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August 15, 2014  RSS feed
World News

Text: T T T

Making aliyah during wartime


Barbara and Kalman Feinberg of Teaneck, N.J., at New York’s John F. Kennedy International Airport before making aliyah. They arrived in Israel on July 22. 
Credit: Shahar Azran. Barbara and Kalman Feinberg of Teaneck, N.J., at New York’s John F. Kennedy International Airport before making aliyah. They arrived in Israel on July 22. Credit: Shahar Azran. Of the 228 souls who emerged from El Al Flight LY 3004 on the morning of July 22 at Ben Gurion Airport, nearly half were children. By now, those children have already started taking Hebrew classes and experienced the smells and sights of their new homeland, including way too many falafel balls to count.

Yet at least on the surface, it seems that these youngsters and their parents could not have chosen a more inauspicious time to become Israeli. The Jewish state’s new citizens arrived as an Israel Defense Forces (IDF) ground invasion of Gaza revealed unprecedented numbers of Hamas terror tunnels, and funerals for IDF soldiers –including two American citizens, Max Steinberg of Los Angeles and Nissim Sean Carmeli of South Padre Island, TX – continued daily. Several weeks, later, on Aug. 12, – with a cease fire in effect but no lasting peace agreement in place – another group of 338 olim from 27 states and three Canadian provinces arrived.

In many ways, the arrival of the new olim (immigrants to Israel) was remarkably routine. Like others who recently made aliyah, they came on chartered flights thanks to a collaboration between the Nefesh B’Nefesh agency ­– which promotes and facilitates aliyah from North America and the U.K. – and the Israeli Ministry of Aliyah and Immigrant Absorption, The Jewish Agency for Israel, Keren Kayemeth LeIsrael, and Jewish National Fund-USA. But in other ways, their journey was anything but ordinary. The week during which the July 22 group arrived saw U.S. carriers canceling their flights due to a Federal Aviation Administration order, while El Al, Israel’s flagship carrier, scrambled to make extra room for the thousands of passengers who had been bumped.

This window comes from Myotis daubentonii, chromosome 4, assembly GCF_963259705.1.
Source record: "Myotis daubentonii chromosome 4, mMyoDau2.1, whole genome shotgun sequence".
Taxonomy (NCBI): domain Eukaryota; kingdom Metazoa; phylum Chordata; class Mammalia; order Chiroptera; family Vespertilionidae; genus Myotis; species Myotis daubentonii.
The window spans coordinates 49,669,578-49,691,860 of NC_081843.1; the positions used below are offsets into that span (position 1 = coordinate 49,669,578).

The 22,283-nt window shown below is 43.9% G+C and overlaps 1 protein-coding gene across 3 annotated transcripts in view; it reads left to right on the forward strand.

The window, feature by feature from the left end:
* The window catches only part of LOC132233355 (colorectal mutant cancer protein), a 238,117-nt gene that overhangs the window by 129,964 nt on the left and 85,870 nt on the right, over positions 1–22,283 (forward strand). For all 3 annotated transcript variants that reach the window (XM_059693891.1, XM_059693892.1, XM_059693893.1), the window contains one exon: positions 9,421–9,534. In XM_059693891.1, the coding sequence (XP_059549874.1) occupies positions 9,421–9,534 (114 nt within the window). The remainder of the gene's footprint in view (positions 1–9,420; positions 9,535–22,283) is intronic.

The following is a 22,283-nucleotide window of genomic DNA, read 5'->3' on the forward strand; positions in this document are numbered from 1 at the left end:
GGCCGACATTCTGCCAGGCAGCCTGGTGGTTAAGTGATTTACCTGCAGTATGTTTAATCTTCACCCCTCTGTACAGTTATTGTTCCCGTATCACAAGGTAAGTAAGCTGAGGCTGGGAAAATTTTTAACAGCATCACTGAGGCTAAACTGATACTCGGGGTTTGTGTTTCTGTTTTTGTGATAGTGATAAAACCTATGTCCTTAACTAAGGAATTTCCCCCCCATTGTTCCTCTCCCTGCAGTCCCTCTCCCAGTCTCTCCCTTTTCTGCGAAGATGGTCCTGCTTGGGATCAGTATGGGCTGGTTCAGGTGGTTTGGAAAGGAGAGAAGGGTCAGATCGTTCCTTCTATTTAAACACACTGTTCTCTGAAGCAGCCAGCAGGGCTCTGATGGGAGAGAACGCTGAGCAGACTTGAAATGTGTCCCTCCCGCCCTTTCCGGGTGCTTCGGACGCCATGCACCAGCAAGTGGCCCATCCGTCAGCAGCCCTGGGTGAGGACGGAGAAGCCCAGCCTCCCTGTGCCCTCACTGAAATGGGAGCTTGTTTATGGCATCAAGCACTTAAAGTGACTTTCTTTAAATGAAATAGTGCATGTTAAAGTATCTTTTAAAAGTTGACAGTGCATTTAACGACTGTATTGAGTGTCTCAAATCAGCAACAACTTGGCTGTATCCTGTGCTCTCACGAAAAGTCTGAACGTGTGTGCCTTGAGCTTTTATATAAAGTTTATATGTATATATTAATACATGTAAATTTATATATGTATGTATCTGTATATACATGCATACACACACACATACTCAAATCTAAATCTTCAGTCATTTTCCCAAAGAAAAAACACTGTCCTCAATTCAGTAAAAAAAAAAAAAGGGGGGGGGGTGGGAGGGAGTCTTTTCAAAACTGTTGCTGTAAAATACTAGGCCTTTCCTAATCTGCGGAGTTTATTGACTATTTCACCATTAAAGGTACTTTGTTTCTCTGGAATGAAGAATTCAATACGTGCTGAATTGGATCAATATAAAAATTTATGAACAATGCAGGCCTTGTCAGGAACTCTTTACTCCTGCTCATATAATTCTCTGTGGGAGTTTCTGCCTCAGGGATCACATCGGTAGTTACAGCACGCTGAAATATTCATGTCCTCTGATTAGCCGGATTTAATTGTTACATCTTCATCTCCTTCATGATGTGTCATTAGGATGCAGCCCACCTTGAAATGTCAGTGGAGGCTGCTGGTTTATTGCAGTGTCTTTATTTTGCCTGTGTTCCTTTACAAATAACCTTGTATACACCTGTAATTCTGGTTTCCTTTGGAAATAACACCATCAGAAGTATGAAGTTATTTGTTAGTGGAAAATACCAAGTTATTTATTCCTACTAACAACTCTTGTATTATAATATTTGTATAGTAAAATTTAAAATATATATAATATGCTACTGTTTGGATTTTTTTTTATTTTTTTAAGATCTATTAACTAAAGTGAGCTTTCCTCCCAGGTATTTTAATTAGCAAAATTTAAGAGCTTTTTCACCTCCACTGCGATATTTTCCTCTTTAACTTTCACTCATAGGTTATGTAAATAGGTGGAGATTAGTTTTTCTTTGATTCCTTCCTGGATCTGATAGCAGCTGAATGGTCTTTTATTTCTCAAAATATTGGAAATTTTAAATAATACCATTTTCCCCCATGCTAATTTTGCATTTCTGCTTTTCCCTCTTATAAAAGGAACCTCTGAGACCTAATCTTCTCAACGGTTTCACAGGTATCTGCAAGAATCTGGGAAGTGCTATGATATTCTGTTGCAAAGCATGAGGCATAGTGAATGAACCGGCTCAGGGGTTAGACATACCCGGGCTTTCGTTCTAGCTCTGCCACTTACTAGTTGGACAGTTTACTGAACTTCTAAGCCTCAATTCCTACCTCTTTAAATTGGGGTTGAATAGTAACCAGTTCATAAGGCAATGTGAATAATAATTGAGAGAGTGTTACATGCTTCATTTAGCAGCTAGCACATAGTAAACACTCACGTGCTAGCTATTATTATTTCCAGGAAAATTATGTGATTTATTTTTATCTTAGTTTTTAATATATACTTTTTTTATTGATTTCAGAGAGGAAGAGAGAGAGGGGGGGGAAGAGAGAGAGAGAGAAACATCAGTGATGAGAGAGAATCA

The 29 families (one family of seven is from Boca Raton) and 54 singles onboard flight LY 3004 included new olim planning to live in Israel’s south, a region hit hard by Palestinian rockets for years, and particularly hard in the current conflict. This group of immigrants received special briefings about the security situation, including information about trauma counseling and a pledge of support from English-speaking olim living in the area.

The entire group of olim was greeted with more fanfare than usual. Greeting them at Ben Gurion Airport were Minister of Aliyah and Immigrant Absorption, Sofa Landver; member of Knesset, Rabbi Dov Lipman; Jewish Agency for Israel Chairman, Natan Sharansky; Chief Rabbi of Tel Aviv, Yisrael Meir Lau; and Tony Gelbart and Rabbi Yehoshua Fass, founders of Nefesh B’Nefesh.

When Joel and Debby Wine made aliyah with their three children eight years ago from Sharon, MA, it was also at a time of war and Joel received a hearty handshake from Prime Minister Benjamin Netanyahu himself. Instead of being frightened by the situation, the Wines were impressed.

Joel saw the oddly timed arrival in the context of a wedding. “Making aliyah, you’ve made the decision that you need to be together with Israel and Israelis, so coming here during that war, it was like we’d made our commitment to someone and that person happened to be hurting at the time of the wedding,” he said. “You don’t love them any less; in fact, it just strengthens the bond between you, adding another dimension to the relationship you are growing together.”

The Jewish Agency’s Sharansky put it another way. “That so many Jews from the West are joining us of their own free will is the best answer to those who still try to destroy us,” he said. “This flight is yet another step in the ingathering of the exiles, and we look forward to welcoming these new Israelis home.”

For new olim Kalman and Barbara Feinberg, that homecoming was years in the making. When two of their children made aliyah, the signs pointed to their eventual immigration. “But when our third child joined them here that clinched it,” said Kalman, who recently retired from his engineering job and, with his wife, sold the family’s Teaneck, NJ, home and many other possessions. Twelve grandchildren were also awaiting their arrival.

“After a while, Skype doesn’t do the trick,” Kalman said.

As for the timing of the Feinbergs’ arrival, he said it is explained best by the recently read Torah portion, Masei.

“When two of the tribes asked Moses if they could settle on the other side of the Jordan, Moses told them, ‘Are you going to sit over here when your brothers fight for the land?’ That’s how we feel,” Kalman said.

While Joel Wine made a wedding analogy, 23-year-old Ilana Barta, from Teaneck like the Feinbergs, will literally celebrate a wedding to start her new life in Israel. In August, she will marry her Israeli paratrooper commander fiancé, before she starts medical school in the fall.

“I’ve been brought up at home, in school, [and] in camp to believe that this is where we belong. And when you love something, you love it in good times or bad,” she said.

Ido Balely, 18, is proving that love now. The Rockville, MD, native is going directly into the IDF as a lone soldier this fall. “It’s scary, but at the same time I made a good decision coming here to show that Israel isn’t here for nothing,” he said. “So many people join the army because it’s something worth the sacrifice. When people ask me why, I just explain to them that if I don’t do it, who will?”

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